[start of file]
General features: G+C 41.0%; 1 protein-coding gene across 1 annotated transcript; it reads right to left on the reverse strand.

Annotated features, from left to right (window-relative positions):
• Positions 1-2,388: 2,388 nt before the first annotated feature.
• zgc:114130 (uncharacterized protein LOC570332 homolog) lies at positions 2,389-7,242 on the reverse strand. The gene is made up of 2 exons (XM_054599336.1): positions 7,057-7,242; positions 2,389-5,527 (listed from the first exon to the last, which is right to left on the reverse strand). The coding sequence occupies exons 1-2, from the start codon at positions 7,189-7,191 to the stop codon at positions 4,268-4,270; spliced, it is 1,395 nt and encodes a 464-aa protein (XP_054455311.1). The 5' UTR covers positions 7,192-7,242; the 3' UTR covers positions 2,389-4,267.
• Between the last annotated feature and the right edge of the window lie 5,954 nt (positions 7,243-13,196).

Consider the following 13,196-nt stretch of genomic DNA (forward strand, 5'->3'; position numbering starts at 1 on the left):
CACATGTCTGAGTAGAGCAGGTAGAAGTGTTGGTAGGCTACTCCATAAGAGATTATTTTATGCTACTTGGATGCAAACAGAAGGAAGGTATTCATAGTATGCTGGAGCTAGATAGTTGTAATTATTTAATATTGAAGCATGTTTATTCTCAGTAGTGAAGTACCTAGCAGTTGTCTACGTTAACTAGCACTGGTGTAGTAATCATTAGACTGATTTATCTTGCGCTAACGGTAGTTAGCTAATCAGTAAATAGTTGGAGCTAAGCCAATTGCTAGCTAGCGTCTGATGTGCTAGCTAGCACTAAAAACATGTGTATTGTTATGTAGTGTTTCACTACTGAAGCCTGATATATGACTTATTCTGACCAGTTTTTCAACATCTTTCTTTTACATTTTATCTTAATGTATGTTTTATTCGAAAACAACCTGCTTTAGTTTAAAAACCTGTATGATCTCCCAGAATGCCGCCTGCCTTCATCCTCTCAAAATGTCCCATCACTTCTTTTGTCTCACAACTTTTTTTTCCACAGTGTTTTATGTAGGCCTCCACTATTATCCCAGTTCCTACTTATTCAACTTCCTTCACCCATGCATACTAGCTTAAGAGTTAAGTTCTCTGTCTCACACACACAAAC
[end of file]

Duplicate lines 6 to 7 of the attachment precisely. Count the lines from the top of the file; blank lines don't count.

Consider the following 13,196-nt stretch of genomic DNA (forward strand, 5'->3'; position numbering starts at 1 on the left):
CACATGTCTGAGTAGAGCAGGTAGAAGTGTTGGTAGGCTACTCCATAAGAGATTATTTTATGCTACTTGGATGCAAACAGAAGGAAGGTATTCATAGTATGCTGGAGCTAGATAGTTGTAATTATTTAATATTGAAGCATGTTTATTCTCAGTAGTGAAGTACCTAGCAGTTGTCTACGTTAACTAGCACTGGTGTAGTAATCATTAGACTGATTTATCTTGCGCTAACGGTAGTTAGCTAATCAGTAAATAGTTGGAGCTAAGCCAATTGCTAGCTAGCGTCTGATGTGCTAGCTAGCACTAAAAACATGTGTATTGTTATGTAGTGTTTCACTACTGAAGCCTGATATATGACTTATTCTGACCAGTTTTTCAACATCTTTCTTTTACATTTTATCTTAATGTATGTTTTATTCGAAAACAACCTGCTTTAGTTTAAAAACCTGTATGATCTCCCAGAATGCCGCCTGCCTTCATCCTCTCAAAATGTCCCATCACTTCTTTTGTCTCACAACTTTTTTTTCCACAGTGTTTTATGTAGGCCTCCACTATTATCCCAGTTCCTACTTATTCAACTTCCTTCACCCATGCATACTAGCTTAAGAGTTAAGTTCTCTGTCTCACACACACAAAC